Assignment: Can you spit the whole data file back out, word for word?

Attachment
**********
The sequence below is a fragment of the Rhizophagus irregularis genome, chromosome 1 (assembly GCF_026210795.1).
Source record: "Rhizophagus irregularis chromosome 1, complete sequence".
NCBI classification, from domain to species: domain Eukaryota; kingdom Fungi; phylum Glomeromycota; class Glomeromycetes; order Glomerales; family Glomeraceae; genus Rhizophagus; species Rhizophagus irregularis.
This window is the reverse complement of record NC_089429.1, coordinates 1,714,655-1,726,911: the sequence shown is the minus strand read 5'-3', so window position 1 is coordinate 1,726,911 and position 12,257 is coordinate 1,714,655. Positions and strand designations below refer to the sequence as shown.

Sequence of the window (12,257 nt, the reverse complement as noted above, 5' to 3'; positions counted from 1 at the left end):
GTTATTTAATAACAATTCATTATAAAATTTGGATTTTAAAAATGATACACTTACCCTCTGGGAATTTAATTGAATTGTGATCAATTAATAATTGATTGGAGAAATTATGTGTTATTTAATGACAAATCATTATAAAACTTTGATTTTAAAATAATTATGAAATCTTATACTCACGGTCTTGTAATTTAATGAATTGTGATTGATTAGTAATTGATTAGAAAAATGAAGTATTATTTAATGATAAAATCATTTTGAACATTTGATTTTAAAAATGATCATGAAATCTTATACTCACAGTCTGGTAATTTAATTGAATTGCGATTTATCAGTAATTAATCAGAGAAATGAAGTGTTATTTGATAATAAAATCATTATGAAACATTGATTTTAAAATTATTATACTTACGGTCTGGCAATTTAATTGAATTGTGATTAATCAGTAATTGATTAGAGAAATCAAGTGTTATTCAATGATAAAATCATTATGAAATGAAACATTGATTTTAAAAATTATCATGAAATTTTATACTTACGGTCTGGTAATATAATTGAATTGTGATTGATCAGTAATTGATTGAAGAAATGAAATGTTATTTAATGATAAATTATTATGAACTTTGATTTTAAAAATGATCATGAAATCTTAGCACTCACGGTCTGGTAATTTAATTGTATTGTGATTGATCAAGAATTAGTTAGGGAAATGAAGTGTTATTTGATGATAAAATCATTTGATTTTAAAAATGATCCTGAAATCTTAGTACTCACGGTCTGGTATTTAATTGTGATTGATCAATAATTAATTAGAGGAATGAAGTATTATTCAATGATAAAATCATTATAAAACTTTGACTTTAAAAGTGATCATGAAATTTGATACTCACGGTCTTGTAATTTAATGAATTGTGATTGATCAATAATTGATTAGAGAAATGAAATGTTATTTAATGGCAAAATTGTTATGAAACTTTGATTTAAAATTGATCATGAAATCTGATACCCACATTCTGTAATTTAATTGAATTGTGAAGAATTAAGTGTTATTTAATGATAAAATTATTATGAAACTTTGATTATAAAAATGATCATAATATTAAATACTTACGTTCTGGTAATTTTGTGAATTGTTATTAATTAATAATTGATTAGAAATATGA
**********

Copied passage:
The sequence below is a fragment of the Rhizophagus irregularis genome, chromosome 1 (assembly GCF_026210795.1).
Source record: "Rhizophagus irregularis chromosome 1, complete sequence".
NCBI classification, from domain to species: domain Eukaryota; kingdom Fungi; phylum Glomeromycota; class Glomeromycetes; order Glomerales; family Glomeraceae; genus Rhizophagus; species Rhizophagus irregularis.
This window is the reverse complement of record NC_089429.1, coordinates 1,714,655-1,726,911: the sequence shown is the minus strand read 5'-3', so window position 1 is coordinate 1,726,911 and position 12,257 is coordinate 1,714,655. Positions and strand designations below refer to the sequence as shown.

Sequence of the window (12,257 nt, the reverse complement as noted above, 5' to 3'; positions counted from 1 at the left end):
GTTATTTAATAACAATTCATTATAAAATTTGGATTTTAAAAATGATACACTTACCCTCTGGGAATTTAATTGAATTGTGATCAATTAATAATTGATTGGAGAAATTATGTGTTATTTAATGACAAATCATTATAAAACTTTGATTTTAAAATAATTATGAAATCTTATACTCACGGTCTTGTAATTTAATGAATTGTGATTGATTAGTAATTGATTAGAAAAATGAAGTATTATTTAATGATAAAATCATTTTGAACATTTGATTTTAAAAATGATCATGAAATCTTATACTCACAGTCTGGTAATTTAATTGAATTGCGATTTATCAGTAATTAATCAGAGAAATGAAGTGTTATTTGATAATAAAATCATTATGAAACATTGATTTTAAAATTATTATACTTACGGTCTGGCAATTTAATTGAATTGTGATTAATCAGTAATTGATTAGAGAAATCAAGTGTTATTCAATGATAAAATCATTATGAAATGAAACATTGATTTTAAAAATTATCATGAAATTTTATACTTACGGTCTGGTAATATAATTGAATTGTGATTGATCAGTAATTGATTGAAGAAATGAAATGTTATTTAATGATAAATTATTATGAACTTTGATTTTAAAAATGATCATGAAATCTTAGCACTCACGGTCTGGTAATTTAATTGTATTGTGATTGATCAAGAATTAGTTAGGGAAATGAAGTGTTATTTGATGATAAAATCATTTGATTTTAAAAATGATCCTGAAATCTTAGTACTCACGGTCTGGTATTTAATTGTGATTGATCAATAATTAATTAGAGGAATGAAGTATTATTCAATGATAAAATCATTATAAAACTTTGACTTTAAAAGTGATCATGAAATTTGATACTCACGGTCTTGTAATTTAATGAATTGTGATTGATCAATAATTGATTAGAGAAATGAAATGTTATTTAATGGCAAAATTGTTATGAAACTTTGATTTAAAATTGATCATGAAATCTGATACCCACATTCTGTAATTTAATTGAATTGTGAAGAATTAAGTGTTATTTAATGATAAAATTATTATGAAACTTTGATTATAAAAATGATCATAATATTAAATACTTACGTTCTGGTAATTTTGTGAATTGTTATTAATTAATAATTGATTAGAAATATGA